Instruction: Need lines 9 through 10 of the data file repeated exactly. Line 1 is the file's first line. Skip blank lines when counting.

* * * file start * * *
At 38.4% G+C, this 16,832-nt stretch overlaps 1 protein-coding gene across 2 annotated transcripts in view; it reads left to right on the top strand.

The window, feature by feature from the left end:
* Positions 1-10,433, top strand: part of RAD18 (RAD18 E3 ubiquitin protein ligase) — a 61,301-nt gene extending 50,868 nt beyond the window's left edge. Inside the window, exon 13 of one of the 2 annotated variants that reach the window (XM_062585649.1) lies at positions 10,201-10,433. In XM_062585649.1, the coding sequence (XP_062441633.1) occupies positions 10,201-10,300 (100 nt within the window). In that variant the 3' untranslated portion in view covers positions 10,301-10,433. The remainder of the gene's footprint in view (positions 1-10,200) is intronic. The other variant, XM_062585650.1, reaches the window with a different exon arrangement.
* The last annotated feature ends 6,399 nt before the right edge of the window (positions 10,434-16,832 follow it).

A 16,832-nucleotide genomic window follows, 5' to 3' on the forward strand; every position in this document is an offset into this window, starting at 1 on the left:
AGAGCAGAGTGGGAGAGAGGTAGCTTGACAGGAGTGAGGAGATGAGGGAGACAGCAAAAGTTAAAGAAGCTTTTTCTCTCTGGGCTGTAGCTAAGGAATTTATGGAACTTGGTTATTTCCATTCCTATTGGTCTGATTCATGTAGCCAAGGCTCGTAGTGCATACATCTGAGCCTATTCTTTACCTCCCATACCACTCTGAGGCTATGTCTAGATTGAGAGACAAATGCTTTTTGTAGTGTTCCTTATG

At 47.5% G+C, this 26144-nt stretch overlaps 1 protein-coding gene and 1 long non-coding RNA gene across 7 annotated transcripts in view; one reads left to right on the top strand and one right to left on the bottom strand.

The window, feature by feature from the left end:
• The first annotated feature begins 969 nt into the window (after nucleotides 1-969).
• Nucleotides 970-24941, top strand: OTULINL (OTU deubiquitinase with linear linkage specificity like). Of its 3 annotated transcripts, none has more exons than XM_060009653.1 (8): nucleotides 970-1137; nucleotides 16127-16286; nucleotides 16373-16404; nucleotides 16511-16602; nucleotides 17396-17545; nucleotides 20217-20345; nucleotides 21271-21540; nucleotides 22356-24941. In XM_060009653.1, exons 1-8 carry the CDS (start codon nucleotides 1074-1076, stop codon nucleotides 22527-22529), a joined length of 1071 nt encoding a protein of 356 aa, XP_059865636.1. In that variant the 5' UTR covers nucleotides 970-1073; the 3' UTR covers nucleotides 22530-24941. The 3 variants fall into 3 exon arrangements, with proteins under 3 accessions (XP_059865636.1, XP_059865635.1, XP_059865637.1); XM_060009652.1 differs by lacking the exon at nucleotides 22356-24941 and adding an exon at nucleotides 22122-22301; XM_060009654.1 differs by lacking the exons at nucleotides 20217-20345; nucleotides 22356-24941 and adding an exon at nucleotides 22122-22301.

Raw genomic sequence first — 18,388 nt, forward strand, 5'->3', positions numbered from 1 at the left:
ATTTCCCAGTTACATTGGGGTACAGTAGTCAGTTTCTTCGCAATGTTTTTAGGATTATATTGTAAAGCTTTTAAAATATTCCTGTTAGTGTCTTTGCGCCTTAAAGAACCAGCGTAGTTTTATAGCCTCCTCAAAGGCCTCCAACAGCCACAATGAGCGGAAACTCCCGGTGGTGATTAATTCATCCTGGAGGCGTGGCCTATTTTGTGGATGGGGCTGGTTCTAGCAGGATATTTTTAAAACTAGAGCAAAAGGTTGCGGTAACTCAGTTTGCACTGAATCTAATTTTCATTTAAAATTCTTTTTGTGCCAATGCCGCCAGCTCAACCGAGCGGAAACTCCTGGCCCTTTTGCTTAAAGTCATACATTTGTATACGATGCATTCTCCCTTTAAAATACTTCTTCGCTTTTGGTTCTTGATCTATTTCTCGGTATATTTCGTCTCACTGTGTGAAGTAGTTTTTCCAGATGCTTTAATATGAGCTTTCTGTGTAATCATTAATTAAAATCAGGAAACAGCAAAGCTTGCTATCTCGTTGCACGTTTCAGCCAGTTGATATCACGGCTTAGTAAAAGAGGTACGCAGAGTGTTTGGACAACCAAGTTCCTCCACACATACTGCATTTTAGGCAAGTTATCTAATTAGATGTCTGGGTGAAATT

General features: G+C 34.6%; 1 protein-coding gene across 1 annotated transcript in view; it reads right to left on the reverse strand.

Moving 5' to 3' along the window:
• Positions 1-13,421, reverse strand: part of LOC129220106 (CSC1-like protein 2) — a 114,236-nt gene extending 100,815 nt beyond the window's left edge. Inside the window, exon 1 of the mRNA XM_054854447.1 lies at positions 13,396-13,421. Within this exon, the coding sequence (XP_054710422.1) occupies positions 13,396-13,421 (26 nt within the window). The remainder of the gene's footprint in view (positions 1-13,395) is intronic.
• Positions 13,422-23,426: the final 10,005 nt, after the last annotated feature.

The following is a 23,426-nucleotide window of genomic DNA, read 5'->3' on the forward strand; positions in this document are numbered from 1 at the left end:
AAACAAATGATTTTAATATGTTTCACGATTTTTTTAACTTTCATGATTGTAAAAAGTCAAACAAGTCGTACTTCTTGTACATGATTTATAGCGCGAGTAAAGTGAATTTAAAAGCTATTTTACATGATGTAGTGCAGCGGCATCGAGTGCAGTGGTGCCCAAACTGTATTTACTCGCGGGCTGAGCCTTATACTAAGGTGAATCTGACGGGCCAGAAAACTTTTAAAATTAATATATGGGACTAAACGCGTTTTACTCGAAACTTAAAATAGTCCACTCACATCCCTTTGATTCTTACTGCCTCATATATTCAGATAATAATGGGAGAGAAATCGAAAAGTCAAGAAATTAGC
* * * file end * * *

• The first annotated feature begins 969 nt into the window (after nucleotides 1-969).
• Nucleotides 970-24941, top strand: OTULINL (OTU deubiquitinase with linear linkage specificity like). Of its 3 annotated transcripts, none has more exons than XM_060009653.1 (8): nucleotides 970-1137; nucleotides 16127-16286; nucleotides 16373-16404; nucleotides 16511-16602; nucleotides 17396-17545; nucleotides 20217-20345; nucleotides 21271-21540; nucleotides 22356-24941. In XM_060009653.1, exons 1-8 carry the CDS (start codon nucleotides 1074-1076, stop codon nucleotides 22527-22529), a joined length of 1071 nt encoding a protein of 356 aa, XP_059865636.1. In that variant the 5' UTR covers nucleotides 970-1073; the 3' UTR covers nucleotides 22530-24941. The 3 variants fall into 3 exon arrangements, with proteins under 3 accessions (XP_059865636.1, XP_059865635.1, XP_059865637.1); XM_060009652.1 differs by lacking the exon at nucleotides 22356-24941 and adding an exon at nucleotides 22122-22301; XM_060009654.1 differs by lacking the exons at nucleotides 20217-20345; nucleotides 22356-24941 and adding an exon at nucleotides 22122-22301.